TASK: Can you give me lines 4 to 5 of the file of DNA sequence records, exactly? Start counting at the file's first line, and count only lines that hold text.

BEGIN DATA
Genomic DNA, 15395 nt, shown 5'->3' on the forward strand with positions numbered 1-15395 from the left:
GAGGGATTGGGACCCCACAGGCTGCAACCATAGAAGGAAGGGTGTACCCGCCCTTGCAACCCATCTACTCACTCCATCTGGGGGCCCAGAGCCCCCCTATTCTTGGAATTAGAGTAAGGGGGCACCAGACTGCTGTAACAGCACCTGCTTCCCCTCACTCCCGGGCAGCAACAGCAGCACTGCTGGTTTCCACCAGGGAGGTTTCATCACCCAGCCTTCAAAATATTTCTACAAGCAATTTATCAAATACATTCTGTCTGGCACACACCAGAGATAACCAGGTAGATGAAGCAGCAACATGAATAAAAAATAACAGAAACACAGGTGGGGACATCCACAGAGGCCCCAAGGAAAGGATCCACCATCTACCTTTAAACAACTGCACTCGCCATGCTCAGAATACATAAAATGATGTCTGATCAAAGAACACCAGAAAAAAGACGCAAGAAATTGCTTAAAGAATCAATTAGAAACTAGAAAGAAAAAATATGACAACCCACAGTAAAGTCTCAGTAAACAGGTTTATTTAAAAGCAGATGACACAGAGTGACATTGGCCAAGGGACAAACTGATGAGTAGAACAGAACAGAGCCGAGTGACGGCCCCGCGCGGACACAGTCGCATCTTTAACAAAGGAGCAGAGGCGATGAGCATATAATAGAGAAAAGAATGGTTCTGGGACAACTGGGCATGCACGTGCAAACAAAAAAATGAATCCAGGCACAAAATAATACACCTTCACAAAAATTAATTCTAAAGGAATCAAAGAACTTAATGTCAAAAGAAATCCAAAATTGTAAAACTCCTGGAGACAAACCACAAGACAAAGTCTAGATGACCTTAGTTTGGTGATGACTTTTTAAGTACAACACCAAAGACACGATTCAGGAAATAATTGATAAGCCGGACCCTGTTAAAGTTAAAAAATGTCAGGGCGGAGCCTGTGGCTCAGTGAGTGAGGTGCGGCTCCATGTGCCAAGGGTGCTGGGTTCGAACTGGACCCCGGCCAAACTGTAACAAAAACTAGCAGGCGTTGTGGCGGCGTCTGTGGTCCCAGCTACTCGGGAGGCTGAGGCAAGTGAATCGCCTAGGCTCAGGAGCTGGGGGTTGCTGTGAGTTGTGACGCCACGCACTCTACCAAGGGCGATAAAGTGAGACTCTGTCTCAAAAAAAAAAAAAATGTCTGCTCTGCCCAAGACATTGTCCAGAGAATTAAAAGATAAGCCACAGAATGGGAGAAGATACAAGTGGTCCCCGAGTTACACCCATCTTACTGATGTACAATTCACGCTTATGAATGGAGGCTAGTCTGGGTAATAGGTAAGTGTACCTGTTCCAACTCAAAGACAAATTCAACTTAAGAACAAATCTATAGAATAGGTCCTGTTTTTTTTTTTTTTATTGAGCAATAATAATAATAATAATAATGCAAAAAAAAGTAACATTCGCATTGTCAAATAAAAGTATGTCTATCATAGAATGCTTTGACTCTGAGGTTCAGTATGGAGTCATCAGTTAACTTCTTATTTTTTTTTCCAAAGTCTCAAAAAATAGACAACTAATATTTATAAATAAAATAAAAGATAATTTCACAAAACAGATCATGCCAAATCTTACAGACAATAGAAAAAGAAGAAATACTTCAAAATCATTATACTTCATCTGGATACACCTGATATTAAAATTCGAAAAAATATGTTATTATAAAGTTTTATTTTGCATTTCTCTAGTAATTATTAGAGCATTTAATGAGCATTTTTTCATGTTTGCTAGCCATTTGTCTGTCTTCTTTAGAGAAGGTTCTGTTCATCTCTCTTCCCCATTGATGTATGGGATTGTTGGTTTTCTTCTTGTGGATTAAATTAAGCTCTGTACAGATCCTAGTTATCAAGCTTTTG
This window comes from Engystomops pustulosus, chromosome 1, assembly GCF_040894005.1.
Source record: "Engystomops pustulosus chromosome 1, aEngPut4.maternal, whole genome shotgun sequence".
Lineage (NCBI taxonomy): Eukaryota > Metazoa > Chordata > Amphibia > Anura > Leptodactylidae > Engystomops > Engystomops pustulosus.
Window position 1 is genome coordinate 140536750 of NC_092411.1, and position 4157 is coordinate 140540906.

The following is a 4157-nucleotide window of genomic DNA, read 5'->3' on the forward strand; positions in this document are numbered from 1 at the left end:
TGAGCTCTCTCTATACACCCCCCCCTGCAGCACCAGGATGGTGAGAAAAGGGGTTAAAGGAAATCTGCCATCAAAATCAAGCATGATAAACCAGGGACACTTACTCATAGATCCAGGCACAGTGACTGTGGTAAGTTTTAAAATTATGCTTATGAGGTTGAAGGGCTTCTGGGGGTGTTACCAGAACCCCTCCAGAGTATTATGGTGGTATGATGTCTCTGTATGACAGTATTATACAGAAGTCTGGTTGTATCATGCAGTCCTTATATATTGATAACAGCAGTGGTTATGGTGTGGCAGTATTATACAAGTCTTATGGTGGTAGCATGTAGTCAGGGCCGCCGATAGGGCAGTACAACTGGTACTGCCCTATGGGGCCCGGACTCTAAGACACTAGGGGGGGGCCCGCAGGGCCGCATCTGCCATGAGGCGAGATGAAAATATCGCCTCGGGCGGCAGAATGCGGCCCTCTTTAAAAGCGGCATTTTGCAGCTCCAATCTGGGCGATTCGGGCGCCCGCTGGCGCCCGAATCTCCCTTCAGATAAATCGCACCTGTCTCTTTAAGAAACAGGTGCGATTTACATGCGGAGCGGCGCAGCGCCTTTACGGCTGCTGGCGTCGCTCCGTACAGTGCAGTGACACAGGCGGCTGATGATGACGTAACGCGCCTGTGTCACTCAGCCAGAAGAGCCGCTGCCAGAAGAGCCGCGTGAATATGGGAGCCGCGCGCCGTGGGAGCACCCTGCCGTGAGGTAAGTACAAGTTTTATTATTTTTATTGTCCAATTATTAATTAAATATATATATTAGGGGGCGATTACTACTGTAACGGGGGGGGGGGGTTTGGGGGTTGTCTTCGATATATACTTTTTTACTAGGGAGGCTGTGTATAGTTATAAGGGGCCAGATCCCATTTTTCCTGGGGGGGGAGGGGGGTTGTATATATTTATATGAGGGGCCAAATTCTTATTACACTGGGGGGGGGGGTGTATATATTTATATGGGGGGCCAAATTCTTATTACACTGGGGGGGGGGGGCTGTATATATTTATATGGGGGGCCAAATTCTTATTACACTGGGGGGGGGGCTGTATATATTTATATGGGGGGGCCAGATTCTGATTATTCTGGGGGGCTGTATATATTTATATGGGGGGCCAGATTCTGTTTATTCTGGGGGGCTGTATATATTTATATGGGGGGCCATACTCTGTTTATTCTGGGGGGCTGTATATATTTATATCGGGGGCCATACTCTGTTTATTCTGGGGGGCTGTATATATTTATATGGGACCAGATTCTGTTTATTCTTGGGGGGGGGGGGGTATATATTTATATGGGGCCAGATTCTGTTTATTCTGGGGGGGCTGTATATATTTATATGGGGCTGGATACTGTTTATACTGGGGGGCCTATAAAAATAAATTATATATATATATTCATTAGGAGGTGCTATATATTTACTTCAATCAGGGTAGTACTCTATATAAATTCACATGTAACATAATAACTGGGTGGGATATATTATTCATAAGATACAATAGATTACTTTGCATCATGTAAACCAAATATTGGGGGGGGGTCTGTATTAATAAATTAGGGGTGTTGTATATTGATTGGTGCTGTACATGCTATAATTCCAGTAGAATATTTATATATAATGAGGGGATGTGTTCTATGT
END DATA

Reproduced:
Source record: "Engystomops pustulosus chromosome 1, aEngPut4.maternal, whole genome shotgun sequence".
Lineage (NCBI taxonomy): Eukaryota > Metazoa > Chordata > Amphibia > Anura > Leptodactylidae > Engystomops > Engystomops pustulosus.